Given the large number of baby boomers and the wealth they have accumulated, it shouldn’t really come as a surprise that equity markets have gone through a stunning bull run since the mid-1980s.  The first boomers were born nine months after World War II ended (!) and turned 45 around 1990.  The youngest boomers were born in the early 1960s and turned 55 only a handful of years ago.

Obviously, various policy programmes (QE, etc.) have ‘polluted’ the numbers somewhat, but it is no coincidence that consumer spending and financial markets have been so strong since 1990.  Now, as more and more boomers retire (see below), the spending powers of the middle classes have begun to decline.  This is going to affect overall economic activity and may encourage investors to think of the economy differently – not being as consumer-led, as we were brought up to believe.

Exhibit 5: Avg. annual disposable income in the UK in 2020/21, by age group
Source: Statista

The Digital Revolution

According to feedback we have received, The Digital Revolution has nothing to do with Changing Demographics.  We happen to disagree.   Because of the ageing process underway, the work force is shrinking.  However, many services shall still be required.  This has forced both governments and private companies to think out-of-the-box when looking for solutions.

Let me give you one example from my home country, Denmark.  In that country, there is a near-catastrophic lack of qualified people in the healthcare industry.  Several councils have begun to recruit refugees from Ukraine for healthcare jobs, provided they have the appropriate educational background.  Take for example elderly care.  The new recruits have been equipped with an app that allows them to speak with the elderly without speaking much Danish.

Retirement of the Baby Boomers

This invest theme is broadly similar to the first one I brought up (Declining Spending Powers of the Middle Classes), but the two themes are not identical, hence our decision to separate them.  When it comes to the Baby Boomer theme, the key is to understand that older consumers spend their money very differently.

I can best illustrate that through a couple of examples. For example, did you know that the typical buyer of a Harley Davidson is a man in his late 50s?  You will probably be less surprised when I tell you that retired couples make up most cruise ship guests.  As I looked further into this topic, a certain pattern emerged that made me realise that it can be used as a guide when researching what to invest in and what not to touch.

As you can see in Exhibit 6 below, over the last 12-13 years, boomers have begun to retire; however, as you can also see, we are still only about halfway.  I would expect consumer spending to continue to be negatively affected, and shopping patterns to continue to change, as more and more boomers retire.  This theme should have a noticeable impact on equities for at least another ten years.

The Rise of Millennials

Millennials are anyone born between 1981 and 1996.  Therefore, most millennials are children of baby boomers.  From an investment point-of-view, think of millennials as a halfway solution to the problems created by the ageing of the boomers.  Whereas the boomer dad may spend his pennies on a new Harley, his millennial son would most likely prefer to spend his savings on a new kitchen, which is in need of an upgrade after the kids have left home.  Therefore, in principle, one should offset the other.  The problem with that argument is that the birth rate is dwindling, i.e. there are not enough millennials to offset the negative impact from the boomers.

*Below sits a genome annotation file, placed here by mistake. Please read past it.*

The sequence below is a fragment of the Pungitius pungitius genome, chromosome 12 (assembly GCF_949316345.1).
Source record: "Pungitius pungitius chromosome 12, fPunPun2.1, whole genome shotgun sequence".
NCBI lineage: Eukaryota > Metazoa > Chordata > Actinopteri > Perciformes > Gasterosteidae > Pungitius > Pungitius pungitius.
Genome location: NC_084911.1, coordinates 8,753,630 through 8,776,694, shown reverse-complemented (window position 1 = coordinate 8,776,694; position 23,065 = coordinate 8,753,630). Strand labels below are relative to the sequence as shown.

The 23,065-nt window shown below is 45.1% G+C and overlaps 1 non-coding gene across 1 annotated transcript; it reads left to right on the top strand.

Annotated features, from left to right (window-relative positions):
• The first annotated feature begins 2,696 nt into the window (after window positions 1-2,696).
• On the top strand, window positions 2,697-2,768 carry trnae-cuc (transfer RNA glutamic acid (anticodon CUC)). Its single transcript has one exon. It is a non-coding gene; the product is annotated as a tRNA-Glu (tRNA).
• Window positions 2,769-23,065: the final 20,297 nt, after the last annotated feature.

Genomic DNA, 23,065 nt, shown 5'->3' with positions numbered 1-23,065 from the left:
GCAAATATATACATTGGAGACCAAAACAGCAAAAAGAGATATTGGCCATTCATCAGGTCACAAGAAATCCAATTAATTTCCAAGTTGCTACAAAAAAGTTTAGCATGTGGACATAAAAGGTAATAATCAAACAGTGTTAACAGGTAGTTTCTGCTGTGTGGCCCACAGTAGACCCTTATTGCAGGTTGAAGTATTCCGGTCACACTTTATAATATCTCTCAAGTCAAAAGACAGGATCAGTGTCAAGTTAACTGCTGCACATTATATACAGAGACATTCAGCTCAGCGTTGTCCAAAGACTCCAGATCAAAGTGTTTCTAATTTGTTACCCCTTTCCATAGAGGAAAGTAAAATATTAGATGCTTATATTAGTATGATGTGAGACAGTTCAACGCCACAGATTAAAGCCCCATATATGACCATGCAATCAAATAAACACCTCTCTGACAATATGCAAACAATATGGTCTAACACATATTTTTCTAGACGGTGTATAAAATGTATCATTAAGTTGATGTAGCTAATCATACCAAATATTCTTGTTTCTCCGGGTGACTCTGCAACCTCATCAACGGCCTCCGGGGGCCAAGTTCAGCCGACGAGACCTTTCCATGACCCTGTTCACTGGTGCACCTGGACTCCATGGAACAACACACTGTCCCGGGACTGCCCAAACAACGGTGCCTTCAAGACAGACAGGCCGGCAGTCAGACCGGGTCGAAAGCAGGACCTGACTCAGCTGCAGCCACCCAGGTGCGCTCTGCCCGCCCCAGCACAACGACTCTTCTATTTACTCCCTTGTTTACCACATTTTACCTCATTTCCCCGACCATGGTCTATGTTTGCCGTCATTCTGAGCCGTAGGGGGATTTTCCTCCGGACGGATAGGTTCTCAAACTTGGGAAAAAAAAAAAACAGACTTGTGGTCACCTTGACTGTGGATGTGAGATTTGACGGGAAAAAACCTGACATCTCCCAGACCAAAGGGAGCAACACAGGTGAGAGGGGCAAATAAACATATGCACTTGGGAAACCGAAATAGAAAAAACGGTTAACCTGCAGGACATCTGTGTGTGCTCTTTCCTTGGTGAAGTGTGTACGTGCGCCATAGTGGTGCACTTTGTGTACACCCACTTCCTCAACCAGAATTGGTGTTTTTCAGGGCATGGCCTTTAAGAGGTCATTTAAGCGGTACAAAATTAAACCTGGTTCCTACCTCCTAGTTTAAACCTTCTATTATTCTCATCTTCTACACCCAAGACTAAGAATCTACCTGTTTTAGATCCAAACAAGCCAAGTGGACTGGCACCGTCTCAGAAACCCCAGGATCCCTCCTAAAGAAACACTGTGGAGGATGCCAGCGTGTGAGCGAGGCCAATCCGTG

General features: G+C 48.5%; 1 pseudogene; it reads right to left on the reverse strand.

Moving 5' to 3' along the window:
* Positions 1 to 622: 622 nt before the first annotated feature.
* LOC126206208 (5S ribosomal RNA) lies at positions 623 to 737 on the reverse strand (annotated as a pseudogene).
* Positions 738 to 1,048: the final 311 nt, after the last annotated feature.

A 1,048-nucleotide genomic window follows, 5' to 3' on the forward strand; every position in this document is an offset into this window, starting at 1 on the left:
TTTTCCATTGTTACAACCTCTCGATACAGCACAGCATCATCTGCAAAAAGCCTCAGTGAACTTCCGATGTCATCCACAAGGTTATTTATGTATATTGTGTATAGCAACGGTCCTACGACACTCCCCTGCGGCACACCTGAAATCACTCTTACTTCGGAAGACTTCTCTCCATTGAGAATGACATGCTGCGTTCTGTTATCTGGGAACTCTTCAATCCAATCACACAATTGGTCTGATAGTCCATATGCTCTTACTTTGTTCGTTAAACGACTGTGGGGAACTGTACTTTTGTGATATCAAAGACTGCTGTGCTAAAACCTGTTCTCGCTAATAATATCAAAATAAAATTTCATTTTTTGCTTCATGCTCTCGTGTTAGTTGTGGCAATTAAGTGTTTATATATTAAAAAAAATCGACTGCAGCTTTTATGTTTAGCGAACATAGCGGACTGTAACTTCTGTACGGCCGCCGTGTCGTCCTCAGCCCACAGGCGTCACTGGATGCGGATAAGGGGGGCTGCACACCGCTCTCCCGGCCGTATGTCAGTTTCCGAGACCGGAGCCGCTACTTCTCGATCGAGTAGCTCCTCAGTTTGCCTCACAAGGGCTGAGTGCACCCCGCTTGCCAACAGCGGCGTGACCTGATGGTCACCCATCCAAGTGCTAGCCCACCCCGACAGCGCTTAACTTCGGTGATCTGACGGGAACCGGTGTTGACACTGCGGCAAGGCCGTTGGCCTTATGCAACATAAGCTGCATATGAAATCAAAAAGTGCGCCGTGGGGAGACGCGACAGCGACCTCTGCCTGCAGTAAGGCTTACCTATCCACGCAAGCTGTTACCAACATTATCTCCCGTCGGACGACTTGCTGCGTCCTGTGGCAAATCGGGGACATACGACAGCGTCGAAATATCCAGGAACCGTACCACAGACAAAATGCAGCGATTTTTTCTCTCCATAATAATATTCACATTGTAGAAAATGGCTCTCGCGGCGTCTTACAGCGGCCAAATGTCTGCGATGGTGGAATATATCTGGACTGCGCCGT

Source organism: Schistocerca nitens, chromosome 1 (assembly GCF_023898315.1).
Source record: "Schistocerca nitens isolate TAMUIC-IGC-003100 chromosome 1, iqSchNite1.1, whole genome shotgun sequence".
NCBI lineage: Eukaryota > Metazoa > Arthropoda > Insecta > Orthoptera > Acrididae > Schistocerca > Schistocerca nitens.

That said, millennials will one day inherit significant amounts of wealth from their boomer parents, and that will probably go a long to offset the effect declining birth rates are likely to have on spending patterns; however, I have no hard facts to prove this point.

Exhibit 6: US population by age
Sources: US Census Bureau, New York Times

Another point worth mentioning is that millennials appear to be far more concerned about global warming than their boomer parents.  Therefore, as millennials mature and take political control of society, much more is likely to be done to save our planet.  This has significant investment implication, which can be taken advantage of.

The case for and against megatrend investing

If you are an experienced cyclist, as I am, you will know how much easier cycling is with the wind in the back.  Think of megatrend investing in the same way.  If you can stomach the occasional market upset, which may set you back temporarily, investing this way virtually guarantees the outcome, so long as you are equipped with a bit of patience.

Unfortunately, few of us are equipped with the patience it takes to wait for months, sometimes years.  Therefore, you should never invest in only one megatrend.  Investors’ appetite come and go, and it can be a costly exercise to be on the wrong side of that equation.  Take for example Climate Change.  At the moment, global warming is on everybody’s lips, and investors continue to look feverishly for investment opportunities that stand to benefit from global warming.  However, if my recollection is correct, only 5-6 years ago, people who worried a great deal about the climate were widely considered oddballs, trying to make a mountain out of a molehill.